January 18, 2019 11:45 AM, EST

Tesla Loses Most Valuable Carmaker Crown as GM Catches Up

Tesla cars and SUVs in a production lineA line of new Tesla Model X SUVs (center) sit with Tesla Model S cars following assembly for the European market at the Tesla factory in Tilburg, Netherlands. (Jasper Juinen/Bloomberg)

The battle between Tesla Inc. and General Motors Co. for the most valuable U.S. carmaker is heating up.

After Tesla followed in the footsteps of the legacy automakers and announced a plan to cut jobs on Jan. 18, shares of the electric vehicle maker dropped as much as 10% in New York, bringing its market capitalization to just $54.2 billion. GM, whose shares gained as much as 0.6% Jan. 18, is now valued at $54.4 billion.

GM-Tesla graphic

If the outlooks from the two auto companies are anything to go by, GM looks set to be winning the race for the year. Tesla’s forecast of a “very difficult road” ahead, as it tries to ramp up the production of the lower-priced versions of the Model 3 sedan, contrasts starkly with the surprise outlook from GM earlier this month. The company, which was expected to warn about tough times due to a slowdown in auto markets in Europe and China, dismissed all concerns and forecast a strong profit, surprising investors.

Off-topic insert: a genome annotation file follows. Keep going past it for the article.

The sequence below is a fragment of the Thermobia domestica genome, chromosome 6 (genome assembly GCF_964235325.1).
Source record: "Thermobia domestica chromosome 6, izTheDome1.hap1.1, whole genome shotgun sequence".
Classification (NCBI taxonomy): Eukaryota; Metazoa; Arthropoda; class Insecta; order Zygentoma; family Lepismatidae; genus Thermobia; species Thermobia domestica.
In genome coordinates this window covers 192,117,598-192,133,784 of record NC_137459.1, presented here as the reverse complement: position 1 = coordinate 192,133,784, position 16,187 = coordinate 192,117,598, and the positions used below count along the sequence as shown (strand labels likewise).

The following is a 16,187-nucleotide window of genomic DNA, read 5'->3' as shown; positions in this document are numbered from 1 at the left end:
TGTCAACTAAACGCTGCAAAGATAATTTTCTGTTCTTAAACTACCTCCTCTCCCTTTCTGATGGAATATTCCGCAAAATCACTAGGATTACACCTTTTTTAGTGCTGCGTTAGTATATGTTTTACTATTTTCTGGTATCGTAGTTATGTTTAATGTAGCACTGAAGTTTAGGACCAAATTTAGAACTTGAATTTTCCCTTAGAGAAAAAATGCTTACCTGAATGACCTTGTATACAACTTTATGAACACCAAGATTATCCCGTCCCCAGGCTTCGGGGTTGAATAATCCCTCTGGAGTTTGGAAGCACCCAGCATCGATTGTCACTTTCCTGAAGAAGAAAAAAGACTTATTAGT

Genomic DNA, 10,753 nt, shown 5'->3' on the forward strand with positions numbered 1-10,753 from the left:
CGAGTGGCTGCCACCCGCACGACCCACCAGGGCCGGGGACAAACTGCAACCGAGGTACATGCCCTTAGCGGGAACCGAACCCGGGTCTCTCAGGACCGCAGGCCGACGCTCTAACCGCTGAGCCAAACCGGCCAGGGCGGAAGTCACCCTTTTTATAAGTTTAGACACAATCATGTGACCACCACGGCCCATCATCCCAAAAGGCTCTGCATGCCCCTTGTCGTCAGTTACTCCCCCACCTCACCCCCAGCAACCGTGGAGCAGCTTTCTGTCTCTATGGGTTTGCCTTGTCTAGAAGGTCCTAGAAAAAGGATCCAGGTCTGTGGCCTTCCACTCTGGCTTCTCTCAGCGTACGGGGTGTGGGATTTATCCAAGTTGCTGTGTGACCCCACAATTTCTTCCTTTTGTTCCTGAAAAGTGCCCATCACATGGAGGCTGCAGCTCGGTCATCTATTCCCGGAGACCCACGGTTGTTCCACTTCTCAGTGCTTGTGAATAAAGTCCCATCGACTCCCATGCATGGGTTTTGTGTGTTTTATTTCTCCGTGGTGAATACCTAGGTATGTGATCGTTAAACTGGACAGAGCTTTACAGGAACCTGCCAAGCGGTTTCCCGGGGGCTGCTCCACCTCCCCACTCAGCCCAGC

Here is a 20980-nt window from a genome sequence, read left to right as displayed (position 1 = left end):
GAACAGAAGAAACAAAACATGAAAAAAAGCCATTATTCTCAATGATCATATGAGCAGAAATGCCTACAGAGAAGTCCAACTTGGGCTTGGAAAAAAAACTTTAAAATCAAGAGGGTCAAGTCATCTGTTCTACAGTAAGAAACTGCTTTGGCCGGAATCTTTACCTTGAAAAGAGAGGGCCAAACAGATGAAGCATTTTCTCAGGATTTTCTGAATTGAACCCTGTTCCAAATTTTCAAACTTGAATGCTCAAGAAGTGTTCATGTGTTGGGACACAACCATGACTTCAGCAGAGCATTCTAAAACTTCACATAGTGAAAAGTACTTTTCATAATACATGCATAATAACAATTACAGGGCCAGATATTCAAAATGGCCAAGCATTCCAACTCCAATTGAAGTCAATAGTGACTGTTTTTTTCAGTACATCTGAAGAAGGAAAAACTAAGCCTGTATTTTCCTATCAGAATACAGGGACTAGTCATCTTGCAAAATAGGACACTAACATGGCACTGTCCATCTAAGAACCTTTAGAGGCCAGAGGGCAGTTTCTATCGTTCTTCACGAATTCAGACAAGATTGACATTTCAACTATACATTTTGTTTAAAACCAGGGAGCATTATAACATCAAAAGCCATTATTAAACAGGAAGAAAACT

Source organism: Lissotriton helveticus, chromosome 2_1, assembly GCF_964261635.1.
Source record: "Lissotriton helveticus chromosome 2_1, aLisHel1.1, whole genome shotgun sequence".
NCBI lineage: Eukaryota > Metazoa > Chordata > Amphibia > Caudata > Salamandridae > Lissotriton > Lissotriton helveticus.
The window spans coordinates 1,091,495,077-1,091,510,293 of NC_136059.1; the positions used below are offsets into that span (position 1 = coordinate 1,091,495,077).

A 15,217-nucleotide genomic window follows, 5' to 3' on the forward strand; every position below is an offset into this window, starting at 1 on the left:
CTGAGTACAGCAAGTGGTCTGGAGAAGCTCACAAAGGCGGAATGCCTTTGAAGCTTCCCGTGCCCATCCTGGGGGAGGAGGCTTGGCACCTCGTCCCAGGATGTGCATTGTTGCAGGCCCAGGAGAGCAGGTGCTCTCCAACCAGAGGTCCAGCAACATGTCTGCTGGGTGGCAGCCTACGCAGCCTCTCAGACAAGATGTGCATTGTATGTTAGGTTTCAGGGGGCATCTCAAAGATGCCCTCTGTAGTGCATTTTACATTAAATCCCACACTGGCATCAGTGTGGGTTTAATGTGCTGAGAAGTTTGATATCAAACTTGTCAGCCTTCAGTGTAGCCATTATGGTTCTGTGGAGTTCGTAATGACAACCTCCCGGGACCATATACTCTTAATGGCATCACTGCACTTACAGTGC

Despite going through a rough and turbulent year as a company, Tesla shares managed to gain about 7% in 2018, mostly helped by strong deliveries and profit for the third quarter, while GM’s stock dropped more than 18%. The trend has been reversed so far this year, with Tesla dropping 5.6% and GM rising nearly 15%.

RELATED: Tesla Cuts Jobs on the Road to Making an Affordable Car

Tesla’s job cut news was not unexpected, Jefferies analyst Philippe Houchois said, noting that it was consistent with slower growth rates and also an opportunity to improve productivity. The analyst said Tesla still leads the electric vehicle industry as it moves the price of its Model 3 car toward $35,000, while most competitors remain engaged in an “EV-negative margin sum game at higher price points.”

Still, the U.S. peers are valued at a fraction of the global heavyweight, Toyota Motor Corp. The Japanese carmaker’s market cap sits at 22.2 trillion yen, or $202.8 billion.